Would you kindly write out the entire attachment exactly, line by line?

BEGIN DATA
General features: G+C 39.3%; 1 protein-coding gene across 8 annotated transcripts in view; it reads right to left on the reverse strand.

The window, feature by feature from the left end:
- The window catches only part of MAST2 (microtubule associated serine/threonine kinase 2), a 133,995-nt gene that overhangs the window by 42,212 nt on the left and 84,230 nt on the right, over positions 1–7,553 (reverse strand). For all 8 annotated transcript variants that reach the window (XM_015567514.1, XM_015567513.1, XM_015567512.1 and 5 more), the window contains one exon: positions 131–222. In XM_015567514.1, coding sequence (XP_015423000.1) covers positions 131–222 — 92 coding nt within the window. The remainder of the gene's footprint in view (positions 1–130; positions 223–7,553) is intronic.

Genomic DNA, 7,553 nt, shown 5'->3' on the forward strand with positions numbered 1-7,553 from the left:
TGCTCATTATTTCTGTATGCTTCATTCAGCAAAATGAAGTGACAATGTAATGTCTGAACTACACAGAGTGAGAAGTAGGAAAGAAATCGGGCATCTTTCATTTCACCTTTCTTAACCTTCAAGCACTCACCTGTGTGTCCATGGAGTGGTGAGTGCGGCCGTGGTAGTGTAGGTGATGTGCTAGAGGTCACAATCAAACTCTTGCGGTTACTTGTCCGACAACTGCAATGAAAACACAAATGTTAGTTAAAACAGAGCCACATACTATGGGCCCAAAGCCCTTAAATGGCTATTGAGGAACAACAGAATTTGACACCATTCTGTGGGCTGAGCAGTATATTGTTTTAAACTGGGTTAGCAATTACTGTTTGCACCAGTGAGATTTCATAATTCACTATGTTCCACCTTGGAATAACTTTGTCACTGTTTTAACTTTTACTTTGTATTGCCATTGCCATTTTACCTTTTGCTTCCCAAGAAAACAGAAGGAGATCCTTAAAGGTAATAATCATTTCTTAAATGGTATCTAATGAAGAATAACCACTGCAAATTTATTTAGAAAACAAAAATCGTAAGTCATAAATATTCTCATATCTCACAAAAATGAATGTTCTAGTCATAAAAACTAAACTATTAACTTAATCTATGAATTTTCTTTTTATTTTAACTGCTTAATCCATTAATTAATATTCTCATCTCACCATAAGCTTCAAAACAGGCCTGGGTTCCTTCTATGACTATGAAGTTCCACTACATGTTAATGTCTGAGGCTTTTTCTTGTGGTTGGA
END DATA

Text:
General features: G+C 39.3%; 1 protein-coding gene across 8 annotated transcripts in view; it reads right to left on the reverse strand.

The window, feature by feature from the left end:
- The window catches only part of MAST2 (microtubule associated serine/threonine kinase 2), a 133,995-nt gene that overhangs the window by 42,212 nt on the left and 84,230 nt on the right, over positions 1–7,553 (reverse strand). For all 8 annotated transcript variants that reach the window (XM_015567514.1, XM_015567513.1, XM_015567512.1 and 5 more), the window contains one exon: positions 131–222. In XM_015567514.1, coding sequence (XP_015423000.1) covers positions 131–222 — 92 coding nt within the window. The remainder of the gene's footprint in view (positions 1–130; positions 223–7,553) is intronic.

Genomic DNA, 7,553 nt, shown 5'->3' on the forward strand with positions numbered 1-7,553 from the left:
TGCTCATTATTTCTGTATGCTTCATTCAGCAAAATGAAGTGACAATGTAATGTCTGAACTACACAGAGTGAGAAGTAGGAAAGAAATCGGGCATCTTTCATTTCACCTTTCTTAACCTTCAAGCACTCACCTGTGTGTCCATGGAGTGGTGAGTGCGGCCGTGGTAGTGTAGGTGATGTGCTAGAGGTCACAATCAAACTCTTGCGGTTACTTGTCCGACAACTGCAATGAAAACACAAATGTTAGTTAAAACAGAGCCACATACTATGGGCCCAAAGCCCTTAAATGGCTATTGAGGAACAACAGAATTTGACACCATTCTGTGGGCTGAGCAGTATATTGTTTTAAACTGGGTTAGCAATTACTGTTTGCACCAGTGAGATTTCATAATTCACTATGTTCCACCTTGGAATAACTTTGTCACTGTTTTAACTTTTACTTTGTATTGCCATTGCCATTTTACCTTTTGCTTCCCAAGAAAACAGAAGGAGATCCTTAAAGGTAATAATCATTTCTTAAATGGTATCTAATGAAGAATAACCACTGCAAATTTATTTAGAAAACAAAAATCGTAAGTCATAAATATTCTCATATCTCACAAAAATGAATGTTCTAGTCATAAAAACTAAACTATTAACTTAATCTATGAATTTTCTTTTTATTTTAACTGCTTAATCCATTAATTAATATTCTCATCTCACCATAAGCTTCAAAACAGGCCTGGGTTCCTTCTATGACTATGAAGTTCCACTACATGTTAATGTCTGAGGCTTTTTCTTGTGGTTGGA